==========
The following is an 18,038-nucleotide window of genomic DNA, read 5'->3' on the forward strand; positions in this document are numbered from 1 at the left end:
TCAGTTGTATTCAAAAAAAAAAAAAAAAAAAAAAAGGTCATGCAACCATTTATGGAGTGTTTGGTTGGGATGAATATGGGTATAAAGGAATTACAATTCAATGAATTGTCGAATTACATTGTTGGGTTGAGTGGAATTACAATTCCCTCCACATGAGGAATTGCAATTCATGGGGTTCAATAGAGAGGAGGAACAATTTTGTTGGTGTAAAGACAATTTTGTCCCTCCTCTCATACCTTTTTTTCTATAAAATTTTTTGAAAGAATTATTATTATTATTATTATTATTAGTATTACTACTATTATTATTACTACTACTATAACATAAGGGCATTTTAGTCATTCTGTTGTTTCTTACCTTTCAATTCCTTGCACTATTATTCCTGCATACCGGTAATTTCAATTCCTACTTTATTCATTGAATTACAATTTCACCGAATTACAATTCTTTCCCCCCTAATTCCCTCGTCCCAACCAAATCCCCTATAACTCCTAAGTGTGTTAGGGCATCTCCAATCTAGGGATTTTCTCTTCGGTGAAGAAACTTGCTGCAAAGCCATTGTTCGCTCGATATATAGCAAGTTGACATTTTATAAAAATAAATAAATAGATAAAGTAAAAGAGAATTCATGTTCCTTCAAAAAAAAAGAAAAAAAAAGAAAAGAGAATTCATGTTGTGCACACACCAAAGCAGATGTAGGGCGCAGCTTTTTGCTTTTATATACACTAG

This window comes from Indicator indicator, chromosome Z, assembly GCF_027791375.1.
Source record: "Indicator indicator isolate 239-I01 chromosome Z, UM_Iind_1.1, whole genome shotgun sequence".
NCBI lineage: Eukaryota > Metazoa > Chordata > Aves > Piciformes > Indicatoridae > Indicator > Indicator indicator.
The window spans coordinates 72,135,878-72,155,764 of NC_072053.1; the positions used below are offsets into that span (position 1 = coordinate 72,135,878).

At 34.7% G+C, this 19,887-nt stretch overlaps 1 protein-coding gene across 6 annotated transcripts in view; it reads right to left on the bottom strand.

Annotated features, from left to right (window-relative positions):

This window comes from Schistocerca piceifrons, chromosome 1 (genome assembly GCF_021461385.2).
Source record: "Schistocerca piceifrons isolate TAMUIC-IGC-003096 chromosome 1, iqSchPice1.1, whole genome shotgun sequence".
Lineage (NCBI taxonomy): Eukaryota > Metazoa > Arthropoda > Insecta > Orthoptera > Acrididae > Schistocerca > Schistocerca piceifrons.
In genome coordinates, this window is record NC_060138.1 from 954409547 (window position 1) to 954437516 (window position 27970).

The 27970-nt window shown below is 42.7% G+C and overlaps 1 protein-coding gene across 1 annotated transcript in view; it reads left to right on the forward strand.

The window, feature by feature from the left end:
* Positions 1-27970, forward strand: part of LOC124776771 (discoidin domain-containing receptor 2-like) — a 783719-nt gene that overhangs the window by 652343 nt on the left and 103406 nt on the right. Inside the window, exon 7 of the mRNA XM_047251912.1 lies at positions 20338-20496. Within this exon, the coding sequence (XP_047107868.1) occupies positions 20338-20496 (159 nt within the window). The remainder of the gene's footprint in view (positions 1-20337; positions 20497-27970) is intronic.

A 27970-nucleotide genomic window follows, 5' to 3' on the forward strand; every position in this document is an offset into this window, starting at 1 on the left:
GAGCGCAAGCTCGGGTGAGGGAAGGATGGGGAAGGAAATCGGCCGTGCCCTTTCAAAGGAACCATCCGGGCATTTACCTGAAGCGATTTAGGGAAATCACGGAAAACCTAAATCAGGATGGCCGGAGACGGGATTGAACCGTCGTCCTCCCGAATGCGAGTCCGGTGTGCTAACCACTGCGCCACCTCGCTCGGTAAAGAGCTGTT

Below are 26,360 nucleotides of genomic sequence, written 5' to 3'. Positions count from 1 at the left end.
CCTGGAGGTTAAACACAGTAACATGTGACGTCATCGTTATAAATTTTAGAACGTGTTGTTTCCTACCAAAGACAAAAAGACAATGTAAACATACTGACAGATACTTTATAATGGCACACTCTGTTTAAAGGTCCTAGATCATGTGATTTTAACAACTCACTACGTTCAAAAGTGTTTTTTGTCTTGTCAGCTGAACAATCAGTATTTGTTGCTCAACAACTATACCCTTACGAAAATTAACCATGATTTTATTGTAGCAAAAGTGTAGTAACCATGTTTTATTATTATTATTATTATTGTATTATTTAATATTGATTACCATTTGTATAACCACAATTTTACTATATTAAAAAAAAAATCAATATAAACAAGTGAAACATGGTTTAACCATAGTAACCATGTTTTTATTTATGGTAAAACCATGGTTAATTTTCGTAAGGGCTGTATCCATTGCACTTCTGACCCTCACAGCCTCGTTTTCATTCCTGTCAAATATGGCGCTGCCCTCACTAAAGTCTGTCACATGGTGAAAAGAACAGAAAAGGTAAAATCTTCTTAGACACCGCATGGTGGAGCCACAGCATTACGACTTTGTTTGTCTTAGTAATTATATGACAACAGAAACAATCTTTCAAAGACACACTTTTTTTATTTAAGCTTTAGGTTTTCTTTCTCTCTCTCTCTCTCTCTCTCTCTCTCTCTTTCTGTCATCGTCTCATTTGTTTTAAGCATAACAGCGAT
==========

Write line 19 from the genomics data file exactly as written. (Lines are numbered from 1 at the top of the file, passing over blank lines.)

CCTGGAGGTTAAACACAGTAACATGTGACGTCATCGTTATAAATTTTAGAACGTGTTGTTTCCTACCAAAGACAAAAAGACAATGTAAACATACTGACAGATACTTTATAATGGCACACTCTGTTTAAAGGTCCTAGATCATGTGATTTTAACAACTCACTACGTTCAAAAGTGTTTTTTGTCTTGTCAGCTGAACAATCAGTATTTGTTGCTCAACAACTATACCCTTACGAAAATTAACCATGATTTTATTGTAGCAAAAGTGTAGTAACCATGTTTTATTATTATTATTATTATTGTATTATTTAATATTGATTACCATTTGTATAACCACAATTTTACTATATTAAAAAAAAAATCAATATAAACAAGTGAAACATGGTTTAACCATAGTAACCATGTTTTTATTTATGGTAAAACCATGGTTAATTTTCGTAAGGGCTGTATCCATTGCACTTCTGACCCTCACAGCCTCGTTTTCATTCCTGTCAAATATGGCGCTGCCCTCACTAAAGTCTGTCACATGGTGAAAAGAACAGAAAAGGTAAAATCTTCTTAGACACCGCATGGTGGAGCCACAGCATTACGACTTTGTTTGTCTTAGTAATTATATGACAACAGAAACAATCTTTCAAAGACACACTTTTTTTATTTAAGCTTTAGGTTTTCTTTCTCTCTCTCTCTCTCTCTCTCTCTCTCTCTTTCTGTCATCGTCTCATTTGTTTTAAGCATAACAGCGAT